It was in May 1940 that Anthony Eden broadcast an appeal for volunteers for a Home Guard. By June over one and a half million men aged between 40 and 65 years of age had been recruited. The people of Britain were encouraged to hand over guns to the newly formed Home Guard. Because of a great shortage of weapons the Home Guard had to improvise often carrying dummy rifles and implements such as pickaxes and coshes. The recruits were eventually issued with greatcoats and steel helmets and trained in the use of guns, high explosives and also sabotage techniques. The Home Guard formed an invaluable part of Britain’s Local Volunteer Defence Movement. Marsden like all other areas of Britain, had a Home Guard recruited from local men.
I was a member of the Home Guard: the Marsden Company of the Colne Valley Battalion of the 7th Duke’s Home Guard. We met at Middle Mill. There were 4 companies with about 150-200 men. We had P17 rifles, but we weren’t involved in any live action. There was also Civil Defence for fire watching the mills; Special Constables; Air Raid Wardens. They used to pass the stirrup pump around from one fire watching post to another: “ It’s so and so’s turn today.” Marsden was never hit, although some bombs were unloaded up above Wessenden Lodge. About 15 or 20 of the farmers were excused parades for seeing to stock – we called them the ‘Bo Peep Squad’. Keith
I think Dr Guy was the chief. I was at school at the time and we had a printing machine we used to print stuff off for him to distribute to his [men]. On the tips by the Legion, they put up two posts about 15 foot high. They dug a pit on one side of ‘em and, on a Sunday morning , they [the Home Guard] would train, throwing hand grenades over them. They had to throw the hand grenades over the wire [between the posts] to land in the pit. We used to stand there watching them. They used to parade as well of course. They used, I don’t know what they called ‘em, schemes or what, on a Sunday morning. Occasionally, they used to go round and put blanks in their rifles pretending that the paratroopers had dropped. They took sides you know, like we used to when we were kids. We played cowboys and Indians, they played Germans and us. Aye, they were firing blanks all over. Frank B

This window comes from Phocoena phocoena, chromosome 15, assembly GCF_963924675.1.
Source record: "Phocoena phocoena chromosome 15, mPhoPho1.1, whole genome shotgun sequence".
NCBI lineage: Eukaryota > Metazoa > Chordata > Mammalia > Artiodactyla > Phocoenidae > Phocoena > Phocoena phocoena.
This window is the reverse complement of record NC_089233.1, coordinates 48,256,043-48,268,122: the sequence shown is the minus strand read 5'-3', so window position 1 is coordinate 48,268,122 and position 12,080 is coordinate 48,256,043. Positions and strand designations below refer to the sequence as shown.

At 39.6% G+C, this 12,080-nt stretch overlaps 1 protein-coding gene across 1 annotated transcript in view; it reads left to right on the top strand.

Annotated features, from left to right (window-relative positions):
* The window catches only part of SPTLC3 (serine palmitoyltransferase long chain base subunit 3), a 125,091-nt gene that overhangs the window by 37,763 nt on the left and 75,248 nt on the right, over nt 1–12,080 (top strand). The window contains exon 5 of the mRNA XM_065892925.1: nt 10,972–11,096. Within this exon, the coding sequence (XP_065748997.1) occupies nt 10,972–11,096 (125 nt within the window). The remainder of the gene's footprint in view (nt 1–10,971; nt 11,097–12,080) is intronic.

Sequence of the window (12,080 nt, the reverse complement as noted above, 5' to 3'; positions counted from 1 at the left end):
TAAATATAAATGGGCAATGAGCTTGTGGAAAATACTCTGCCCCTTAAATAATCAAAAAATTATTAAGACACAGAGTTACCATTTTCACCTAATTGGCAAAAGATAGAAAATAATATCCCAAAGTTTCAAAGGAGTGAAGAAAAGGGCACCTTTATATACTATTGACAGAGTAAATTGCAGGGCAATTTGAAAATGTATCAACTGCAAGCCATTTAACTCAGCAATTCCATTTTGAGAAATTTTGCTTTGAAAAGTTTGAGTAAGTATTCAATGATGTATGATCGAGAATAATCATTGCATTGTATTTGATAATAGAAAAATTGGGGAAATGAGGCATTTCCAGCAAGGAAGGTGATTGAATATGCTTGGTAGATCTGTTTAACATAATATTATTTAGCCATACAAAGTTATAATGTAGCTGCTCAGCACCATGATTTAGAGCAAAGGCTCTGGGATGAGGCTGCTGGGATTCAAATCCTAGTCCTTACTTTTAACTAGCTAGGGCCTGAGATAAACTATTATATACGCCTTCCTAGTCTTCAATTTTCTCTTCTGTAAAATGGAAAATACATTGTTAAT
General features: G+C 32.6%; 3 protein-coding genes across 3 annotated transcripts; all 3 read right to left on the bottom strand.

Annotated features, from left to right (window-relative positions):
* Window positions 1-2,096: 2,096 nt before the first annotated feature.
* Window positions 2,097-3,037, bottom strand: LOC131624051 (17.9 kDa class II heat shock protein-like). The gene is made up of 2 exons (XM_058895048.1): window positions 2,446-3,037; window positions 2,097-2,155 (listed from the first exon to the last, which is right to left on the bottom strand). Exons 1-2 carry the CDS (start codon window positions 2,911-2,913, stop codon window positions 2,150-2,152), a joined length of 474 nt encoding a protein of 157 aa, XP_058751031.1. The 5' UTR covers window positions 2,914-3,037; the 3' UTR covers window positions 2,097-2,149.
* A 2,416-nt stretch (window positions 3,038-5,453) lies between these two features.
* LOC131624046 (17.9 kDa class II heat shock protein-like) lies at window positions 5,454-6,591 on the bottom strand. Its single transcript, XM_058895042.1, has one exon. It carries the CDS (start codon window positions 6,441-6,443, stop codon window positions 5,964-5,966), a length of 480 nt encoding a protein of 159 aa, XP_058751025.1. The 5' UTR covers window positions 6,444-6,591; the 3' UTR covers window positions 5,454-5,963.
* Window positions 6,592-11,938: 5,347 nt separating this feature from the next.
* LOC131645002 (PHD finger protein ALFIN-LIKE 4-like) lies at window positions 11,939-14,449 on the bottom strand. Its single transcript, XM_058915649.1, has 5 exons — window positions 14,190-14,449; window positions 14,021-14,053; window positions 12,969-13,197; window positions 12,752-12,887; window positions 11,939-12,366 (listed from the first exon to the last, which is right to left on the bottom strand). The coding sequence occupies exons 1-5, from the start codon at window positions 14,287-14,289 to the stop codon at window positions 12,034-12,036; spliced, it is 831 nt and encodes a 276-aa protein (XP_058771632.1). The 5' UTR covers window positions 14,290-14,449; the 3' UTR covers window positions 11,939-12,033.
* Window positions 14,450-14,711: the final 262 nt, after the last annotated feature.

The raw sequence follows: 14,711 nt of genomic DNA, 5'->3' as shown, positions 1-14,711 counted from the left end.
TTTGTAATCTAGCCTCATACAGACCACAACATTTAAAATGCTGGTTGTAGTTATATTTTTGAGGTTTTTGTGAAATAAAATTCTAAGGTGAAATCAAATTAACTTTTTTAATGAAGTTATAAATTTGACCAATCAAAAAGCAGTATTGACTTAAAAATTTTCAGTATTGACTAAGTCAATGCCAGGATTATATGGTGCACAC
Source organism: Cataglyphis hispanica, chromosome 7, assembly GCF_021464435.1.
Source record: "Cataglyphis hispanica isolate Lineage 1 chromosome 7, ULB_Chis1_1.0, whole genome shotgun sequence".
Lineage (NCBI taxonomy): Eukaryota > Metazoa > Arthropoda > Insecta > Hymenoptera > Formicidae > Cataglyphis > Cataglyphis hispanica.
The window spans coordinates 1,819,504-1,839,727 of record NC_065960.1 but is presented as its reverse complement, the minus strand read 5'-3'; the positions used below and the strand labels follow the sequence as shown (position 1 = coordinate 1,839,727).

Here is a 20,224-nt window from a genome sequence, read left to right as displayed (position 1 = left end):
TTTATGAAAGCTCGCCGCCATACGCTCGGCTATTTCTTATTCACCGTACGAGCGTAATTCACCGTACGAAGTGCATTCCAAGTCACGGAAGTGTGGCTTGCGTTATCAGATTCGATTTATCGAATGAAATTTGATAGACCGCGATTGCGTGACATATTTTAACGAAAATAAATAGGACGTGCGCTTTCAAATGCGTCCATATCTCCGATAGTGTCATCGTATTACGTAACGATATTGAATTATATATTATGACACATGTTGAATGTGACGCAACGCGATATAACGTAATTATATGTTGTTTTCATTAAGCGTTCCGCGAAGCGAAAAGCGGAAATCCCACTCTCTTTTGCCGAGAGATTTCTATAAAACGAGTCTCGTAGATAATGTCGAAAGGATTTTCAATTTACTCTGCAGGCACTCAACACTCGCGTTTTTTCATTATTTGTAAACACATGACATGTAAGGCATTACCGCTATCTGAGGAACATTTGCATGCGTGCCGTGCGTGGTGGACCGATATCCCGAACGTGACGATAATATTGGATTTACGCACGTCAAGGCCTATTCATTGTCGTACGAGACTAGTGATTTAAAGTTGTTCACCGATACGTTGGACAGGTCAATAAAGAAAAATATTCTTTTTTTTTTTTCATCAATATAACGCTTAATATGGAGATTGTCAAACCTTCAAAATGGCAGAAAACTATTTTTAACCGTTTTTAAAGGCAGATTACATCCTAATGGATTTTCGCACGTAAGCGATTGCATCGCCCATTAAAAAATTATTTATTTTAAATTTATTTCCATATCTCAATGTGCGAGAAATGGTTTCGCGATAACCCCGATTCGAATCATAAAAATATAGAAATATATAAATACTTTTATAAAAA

Troops were stationed here, the Royal Corps of Signals, at the Adult School, which no longer exists, the Congregational school room, the Church and Parochial Hall, the Methodist Church, and some at Bruce’s canteen. They used to parade in the streets, do all their square bashing. They were up at Tunnel End, they were guarding up on the shaft on the moor, 4 Shaft, as it was known as. They were on the canal bank, when you go on here [Dirker Drive and the canal bank], there was a sentry box there; there was always a soldier on guard there. There was one at 'top of ‘Two Police’ between the two tunnels. Sylvia and Frank
We also had a shooting range up on the moors at Deer Hill. Soldiers used to stay at Deer Hill and practice their shooting. Up by the second catchments stood a sentry box. If the red flag was flying, you couldn’t go beyond that point. It meant practising was in progress. I was on about that sentry box. When I used to go with mi dad, he used to say, 'Now, there's Wireless Jimmy in there.' He said,'You’ve got to be very, very quiet as you pass. You've got to go past on tiptoe.' This is like when t'flag weren't out. So we used to shout as we were coming back, 'Wireless Jimmy, you can't catch me.' Brenda